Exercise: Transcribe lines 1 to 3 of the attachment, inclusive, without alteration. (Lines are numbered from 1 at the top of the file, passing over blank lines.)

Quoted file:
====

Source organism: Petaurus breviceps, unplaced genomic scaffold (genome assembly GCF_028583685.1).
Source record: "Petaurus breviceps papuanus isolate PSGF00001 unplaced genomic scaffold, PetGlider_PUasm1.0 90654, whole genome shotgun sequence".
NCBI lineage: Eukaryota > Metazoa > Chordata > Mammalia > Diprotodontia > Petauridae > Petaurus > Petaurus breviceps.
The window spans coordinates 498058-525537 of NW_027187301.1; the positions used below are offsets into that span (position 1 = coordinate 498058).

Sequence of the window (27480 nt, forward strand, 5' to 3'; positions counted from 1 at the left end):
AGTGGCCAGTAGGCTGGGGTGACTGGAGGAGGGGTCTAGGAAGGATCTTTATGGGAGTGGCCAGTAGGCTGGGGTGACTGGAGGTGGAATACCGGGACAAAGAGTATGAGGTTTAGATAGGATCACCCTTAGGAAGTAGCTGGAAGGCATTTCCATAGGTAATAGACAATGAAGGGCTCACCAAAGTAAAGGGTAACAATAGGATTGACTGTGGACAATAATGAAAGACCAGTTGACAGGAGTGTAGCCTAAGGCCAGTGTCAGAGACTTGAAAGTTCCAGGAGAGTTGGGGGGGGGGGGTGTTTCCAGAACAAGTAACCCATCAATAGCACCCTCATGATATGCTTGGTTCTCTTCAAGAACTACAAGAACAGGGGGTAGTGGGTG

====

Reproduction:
Source organism: Petaurus breviceps, unplaced genomic scaffold (genome assembly GCF_028583685.1).
Source record: "Petaurus breviceps papuanus isolate PSGF00001 unplaced genomic scaffold, PetGlider_PUasm1.0 90654, whole genome shotgun sequence".
NCBI lineage: Eukaryota > Metazoa > Chordata > Mammalia > Diprotodontia > Petauridae > Petaurus > Petaurus breviceps.